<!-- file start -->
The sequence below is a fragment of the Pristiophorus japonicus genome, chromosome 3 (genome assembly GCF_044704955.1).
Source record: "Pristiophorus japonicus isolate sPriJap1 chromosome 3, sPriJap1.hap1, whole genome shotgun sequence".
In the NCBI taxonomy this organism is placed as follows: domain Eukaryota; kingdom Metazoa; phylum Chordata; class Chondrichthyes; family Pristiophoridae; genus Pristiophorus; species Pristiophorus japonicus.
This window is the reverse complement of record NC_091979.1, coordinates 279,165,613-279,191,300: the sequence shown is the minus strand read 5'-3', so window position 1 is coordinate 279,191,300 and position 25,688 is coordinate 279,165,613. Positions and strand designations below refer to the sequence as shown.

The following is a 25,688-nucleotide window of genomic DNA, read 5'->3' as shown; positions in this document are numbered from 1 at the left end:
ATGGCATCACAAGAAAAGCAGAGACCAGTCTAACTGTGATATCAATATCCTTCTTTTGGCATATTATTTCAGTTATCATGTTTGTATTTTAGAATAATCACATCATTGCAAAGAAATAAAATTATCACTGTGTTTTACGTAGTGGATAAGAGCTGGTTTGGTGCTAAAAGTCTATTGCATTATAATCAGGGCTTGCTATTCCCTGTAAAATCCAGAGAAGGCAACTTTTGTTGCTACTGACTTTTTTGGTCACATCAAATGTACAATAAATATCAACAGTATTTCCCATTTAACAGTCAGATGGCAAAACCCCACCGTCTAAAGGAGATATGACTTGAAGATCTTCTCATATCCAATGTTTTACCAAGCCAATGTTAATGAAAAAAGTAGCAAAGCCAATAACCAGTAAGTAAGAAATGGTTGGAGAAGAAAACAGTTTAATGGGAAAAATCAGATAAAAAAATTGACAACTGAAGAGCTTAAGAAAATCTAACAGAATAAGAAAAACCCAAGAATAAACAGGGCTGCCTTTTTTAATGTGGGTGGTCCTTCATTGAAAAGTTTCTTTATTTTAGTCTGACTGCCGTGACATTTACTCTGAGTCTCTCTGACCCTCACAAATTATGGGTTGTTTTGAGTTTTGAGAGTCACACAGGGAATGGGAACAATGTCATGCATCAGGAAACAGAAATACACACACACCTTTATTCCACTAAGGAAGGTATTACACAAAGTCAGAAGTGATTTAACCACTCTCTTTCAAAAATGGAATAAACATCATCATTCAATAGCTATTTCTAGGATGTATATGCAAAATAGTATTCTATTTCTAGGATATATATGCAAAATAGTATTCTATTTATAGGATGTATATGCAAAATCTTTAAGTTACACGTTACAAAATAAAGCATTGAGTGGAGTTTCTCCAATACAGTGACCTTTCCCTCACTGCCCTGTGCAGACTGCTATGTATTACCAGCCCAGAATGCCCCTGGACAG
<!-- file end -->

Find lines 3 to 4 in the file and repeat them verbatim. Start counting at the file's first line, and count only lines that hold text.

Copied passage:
In the NCBI taxonomy this organism is placed as follows: domain Eukaryota; kingdom Metazoa; phylum Chordata; class Chondrichthyes; family Pristiophoridae; genus Pristiophorus; species Pristiophorus japonicus.
This window is the reverse complement of record NC_091979.1, coordinates 279,165,613-279,191,300: the sequence shown is the minus strand read 5'-3', so window position 1 is coordinate 279,191,300 and position 25,688 is coordinate 279,165,613. Positions and strand designations below refer to the sequence as shown.